.....Advertisement.....
.....Advertisement.....

Local News

  • Shelbyville City Council: Distillery zoning issue tabled

    The Shelbyville City Council Thursday tabled a second reading for a text amendment to the zoning ordinance to allow distilleries on property zoned Agriculture and rescheduled it for this week’s meeting.

    The delay was for City Attorney Steve Gregory to reword the ordinance to reflect a more concise definition of what is meant by the phrase “production and storage of distilled spirits.”

  • Springate appointed to empty district judge seat; Gov. Beshear makes appointment in first few days of 60 day window

    Betty Springate, of Lawrenceburg, was sworn in as Division IDistrict Court Judge for the 53rd District, serving Anderson, Shelby and Spencer counties, Monday afternoon.

    Springate's appointment marks the first time in 30 years a district court judge resided in Anderson County.

    “It’s an honor to serve Anderson, Shelby and Spencer counties,” said Springate. “It’s an honor for Anderson County, for even a short period of time, to have their own judge.”

  • Paul sets up platform at Rotary luncheon

    About 100 showed up for Tuesday’s Shelbyville Rotary club meeting to hear U.S. Sen. Rand Paul (R-Bowling Green) speak about several topics, including immigration reform, criminal justice, minimized government influence in the private sector and his ideas on how to bring more money into the U.S. economy.

  • NEWS DIGEST: July 2, 2014

    Gov. Beshear awards $1.2 million

    for early childhood education

    Gov. Steve Beshear Tuesday announced more than $1 million in grants to be awarded to 64 Community Early Childhood Councils covering 88 Kentucky counties to promote school readiness for children. The announcement is part of the Governor’s continued commitment to improving early childhood outcomes for Kentucky’s youngest citizens.

    OVEC – which serves Shelby and 12 other area school districts – received $60,180.

  • School board tables redistricting

    The Shelby County Board of Education Thursday tabled a plan to redraw the school board district boundaries for the November election so they could have more time to review the plan.

    Some board members expressed their concern for the need to redistrict, but board member Brenda Jackson clarified the situation.

  • Large crowd shows for Rabb ceremony

    A Shelby County family that made great strides for African-Americans has finally received an honor that was long overdue.

    On Tuesday, a historical marker was placed in front of the house of Dr. Maurice F. Rabb, Sr., his wife Mrs. Jewel Miller Rabb and their son Dr. Maurice F. Rabb, Jr. once called home nearly 70 years ago. Both Dr. Rabb Sr. and Mrs. Rabb were active in the NAACP and Dr. Rabb Jr. went on to become the first African-American student at the University of Louisville and in the university’s medical school.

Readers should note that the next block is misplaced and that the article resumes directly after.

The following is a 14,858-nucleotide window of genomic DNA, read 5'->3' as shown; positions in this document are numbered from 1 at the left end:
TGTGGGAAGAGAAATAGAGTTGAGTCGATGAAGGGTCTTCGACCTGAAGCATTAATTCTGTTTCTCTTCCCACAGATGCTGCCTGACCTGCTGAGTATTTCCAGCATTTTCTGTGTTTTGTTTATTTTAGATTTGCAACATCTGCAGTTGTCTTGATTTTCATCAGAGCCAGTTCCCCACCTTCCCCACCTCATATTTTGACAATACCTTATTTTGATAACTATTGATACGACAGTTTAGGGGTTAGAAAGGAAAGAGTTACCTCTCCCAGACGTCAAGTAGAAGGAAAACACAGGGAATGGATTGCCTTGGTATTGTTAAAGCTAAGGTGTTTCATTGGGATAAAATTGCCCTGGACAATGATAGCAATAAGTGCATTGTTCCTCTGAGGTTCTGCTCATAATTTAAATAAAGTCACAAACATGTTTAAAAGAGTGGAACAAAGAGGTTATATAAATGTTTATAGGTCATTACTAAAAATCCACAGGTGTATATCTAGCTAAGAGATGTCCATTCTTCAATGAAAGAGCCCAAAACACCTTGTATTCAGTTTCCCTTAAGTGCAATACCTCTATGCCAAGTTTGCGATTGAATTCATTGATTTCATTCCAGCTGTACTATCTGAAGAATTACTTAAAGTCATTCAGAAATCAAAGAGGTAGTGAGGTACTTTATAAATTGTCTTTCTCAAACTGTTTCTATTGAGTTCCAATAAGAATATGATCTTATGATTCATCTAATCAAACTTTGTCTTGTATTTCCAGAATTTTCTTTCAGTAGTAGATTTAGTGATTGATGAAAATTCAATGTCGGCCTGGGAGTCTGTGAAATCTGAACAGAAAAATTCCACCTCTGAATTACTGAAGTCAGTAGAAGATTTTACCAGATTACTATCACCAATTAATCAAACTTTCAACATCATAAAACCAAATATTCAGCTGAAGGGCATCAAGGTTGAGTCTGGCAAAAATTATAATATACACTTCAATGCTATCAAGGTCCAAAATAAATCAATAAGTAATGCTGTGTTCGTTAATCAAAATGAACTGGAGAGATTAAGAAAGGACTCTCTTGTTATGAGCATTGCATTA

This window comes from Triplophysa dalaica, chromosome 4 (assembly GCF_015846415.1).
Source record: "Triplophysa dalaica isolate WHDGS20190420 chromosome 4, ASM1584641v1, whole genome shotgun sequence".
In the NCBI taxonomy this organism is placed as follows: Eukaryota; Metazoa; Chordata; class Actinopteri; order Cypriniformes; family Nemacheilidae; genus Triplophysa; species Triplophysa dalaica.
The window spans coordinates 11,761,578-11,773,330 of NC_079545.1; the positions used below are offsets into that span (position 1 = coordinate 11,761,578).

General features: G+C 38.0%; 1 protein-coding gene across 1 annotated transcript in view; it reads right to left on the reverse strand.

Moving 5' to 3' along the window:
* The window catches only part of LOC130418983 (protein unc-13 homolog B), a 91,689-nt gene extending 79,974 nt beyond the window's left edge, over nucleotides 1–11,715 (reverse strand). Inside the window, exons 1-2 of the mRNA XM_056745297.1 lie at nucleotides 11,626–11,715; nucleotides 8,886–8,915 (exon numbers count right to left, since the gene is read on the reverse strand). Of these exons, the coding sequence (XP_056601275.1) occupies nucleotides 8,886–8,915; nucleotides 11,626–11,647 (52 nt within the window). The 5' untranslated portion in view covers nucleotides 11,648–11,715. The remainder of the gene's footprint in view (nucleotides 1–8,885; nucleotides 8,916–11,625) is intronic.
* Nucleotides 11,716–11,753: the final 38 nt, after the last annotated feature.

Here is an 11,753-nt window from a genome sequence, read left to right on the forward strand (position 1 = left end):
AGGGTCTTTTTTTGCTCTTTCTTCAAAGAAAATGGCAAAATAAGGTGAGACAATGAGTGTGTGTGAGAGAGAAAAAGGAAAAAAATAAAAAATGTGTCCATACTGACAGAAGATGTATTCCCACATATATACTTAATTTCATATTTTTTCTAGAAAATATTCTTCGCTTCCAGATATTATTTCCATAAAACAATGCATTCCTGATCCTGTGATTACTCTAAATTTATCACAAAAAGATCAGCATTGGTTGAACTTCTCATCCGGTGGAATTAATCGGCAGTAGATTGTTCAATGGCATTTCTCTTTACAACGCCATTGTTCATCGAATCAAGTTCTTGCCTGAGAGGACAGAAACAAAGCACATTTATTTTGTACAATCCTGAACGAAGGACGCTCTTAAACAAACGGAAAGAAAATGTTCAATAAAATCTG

• Garbage RFPs not ready

    For those waiting to hear the cost for the city’s proposed garbage and recycling franchise, you’re just going to have to wait a little longer.

    While the ordinance was conceived more than one year ago and Request For Proposals introduced almost a month ago, the bids will not be on the agenda for Thursday’s regular meeting at 6:30 p.m. at city hall, 315 Washington Street in Shelbyville.

  • School construction increase, MAP scores remain level

    Construction on the new Southside Elementary building is running slightly behind schedule, but according to Harry Dumesnil with K. Norman Berry Associates Architects, it will be ready before the 2014-15 school year begins on August 13.

    Dumesnil originally anticipated a completion date of July 5, but said because of weather and various other factors, “That day will come and go.”   However, Dumesnil was confident that they would receive a certificate of occupancy by the end of the month.

  • Paul speaks at Rotary

    After a tasty meal at the Shelbyville Rotary Club Tuesday, Sen. Rand Paul treated the crowd of more than 100 to a dessert discussion of topics close to his heart, such as immigration reform, criminal justice, minimized government influence in the private sector, and his ideas on how to bring more money into the U.S. economy.

  • Temporary lane closure Wednesday on westbound I-64 in Shelby County

     The Kentucky Transportation Cabinet District 5 Office announced Tuesday that westbound Interstate 64 will be reduced to one lane near Simpsonville at 7 p.m. Wednesday, July 2.  Contract crews will be moving barrier wall in the work zone where interstate widening is underway.